Scenario: A developer wants to drop a column from a table

Time: Any Day – usually right before developer wants to go home

The developer rushes to the manager and following conversation begins:

Developer: I want to drop  a column from one of the tables.

Manager: Sure, just document it where all the places it is used in our application and come back to me.

Developer: We only use stored procedures.

Manager: Sure, then documented how many stored procedures are there which are using your column and justify the modification. I will approve it once I see the documentation.

Developer back to the desk looking at hundreds of stored procedures in SSMS thinking how to find which stored procedure may be using his column. Suddenly he remembers a bookmark which he has saved earlier which had T-SQL Script to do so. Here quickly opened it and run the code.

SELECT obj.Name SPName, sc.TEXT SPText
FROM sys.syscomments sc
INNER JOIN sys.objects obj ON sc.Id = obj.OBJECT_ID
WHERE sc.TEXT LIKE '%' + 'Name Your Column Here' + '%'
AND TYPE = 'P'

Above T-SQL Script will search in the stored procedure text and return the name of the stored procedure if it will find the value specified in the WHERE condition. He was happy with his discovery and immediately created the list of the stored procedures and next action items as asked by the manager. He sent the list to the manager right after 10 minutes of his discussion with the manager. He rushed to manager to office to inform his promptness and realized that the manager had left for the day just few moments before.

Moral of the story: Work life balanced can be maintained if we work smart!


Let us see above T-SQL Script in action. Let us assume that in AdventureWorks2012 database we want to find the BusinessEntityID column in all the stored procedure. We can use run following T-SQL code in SSMS Query Editor and find the name of all the stored procedure.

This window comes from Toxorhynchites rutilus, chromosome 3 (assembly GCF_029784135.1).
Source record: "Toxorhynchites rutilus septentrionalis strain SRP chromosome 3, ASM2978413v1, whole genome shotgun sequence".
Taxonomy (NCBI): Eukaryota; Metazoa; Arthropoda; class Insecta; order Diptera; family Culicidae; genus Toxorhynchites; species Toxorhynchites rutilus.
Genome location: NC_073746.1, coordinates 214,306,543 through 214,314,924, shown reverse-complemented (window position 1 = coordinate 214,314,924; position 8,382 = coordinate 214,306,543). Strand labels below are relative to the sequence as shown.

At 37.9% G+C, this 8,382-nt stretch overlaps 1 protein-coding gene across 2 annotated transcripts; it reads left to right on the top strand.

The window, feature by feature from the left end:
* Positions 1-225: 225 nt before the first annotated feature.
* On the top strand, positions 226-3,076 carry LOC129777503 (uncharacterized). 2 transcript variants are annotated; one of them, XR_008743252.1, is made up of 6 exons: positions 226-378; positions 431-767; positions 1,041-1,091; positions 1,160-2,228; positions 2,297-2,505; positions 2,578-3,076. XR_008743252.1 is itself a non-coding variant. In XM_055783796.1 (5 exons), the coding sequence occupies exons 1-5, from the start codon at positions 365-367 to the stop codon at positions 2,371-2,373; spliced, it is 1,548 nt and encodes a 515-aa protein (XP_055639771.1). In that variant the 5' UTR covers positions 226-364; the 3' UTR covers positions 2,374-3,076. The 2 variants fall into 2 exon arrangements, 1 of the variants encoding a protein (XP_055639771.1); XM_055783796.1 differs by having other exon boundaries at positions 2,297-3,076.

USE AdventureWorks2012
GO
SELECT obj.Name SPName, sc.TEXT SPText
FROM sys.syscomments sc
INNER JOIN sys.objects obj ON sc.Id = obj.OBJECT_ID
WHERE sc.TEXT LIKE '%' + 'BusinessEntityID' + '%'
AND TYPE = 'P'
GO

Above T-SQL script will give results containing the name of the stored procedure and stored procedure text along with it.

While we are discussing this subject here are a couple of other additional related blog post which may interesting.

A question to you: Is there any better way to find column used in a stored procedure? Please leave a comment with your solution. I will post the same in this blog with due credit.

Reference: Pinal Dave (http://blog.sqlauthority.com)

SQL SERVER – Follow up – Usage of $rowguid and $IDENTITY

The most common question I often receive is why do I blog? The answer is even simpler – I blog because I get an extremely constructive comment and conversation from people like DHall and Kumar Harsh. Earlier this week, I shared a conversation between Madhivanan and myself regarding how to find out if a table uses ROWGUID or not? I encourage all of you to read the conversation here: SQL SERVER – Identifying Column Data Type of uniqueidentifier without Querying System Tables.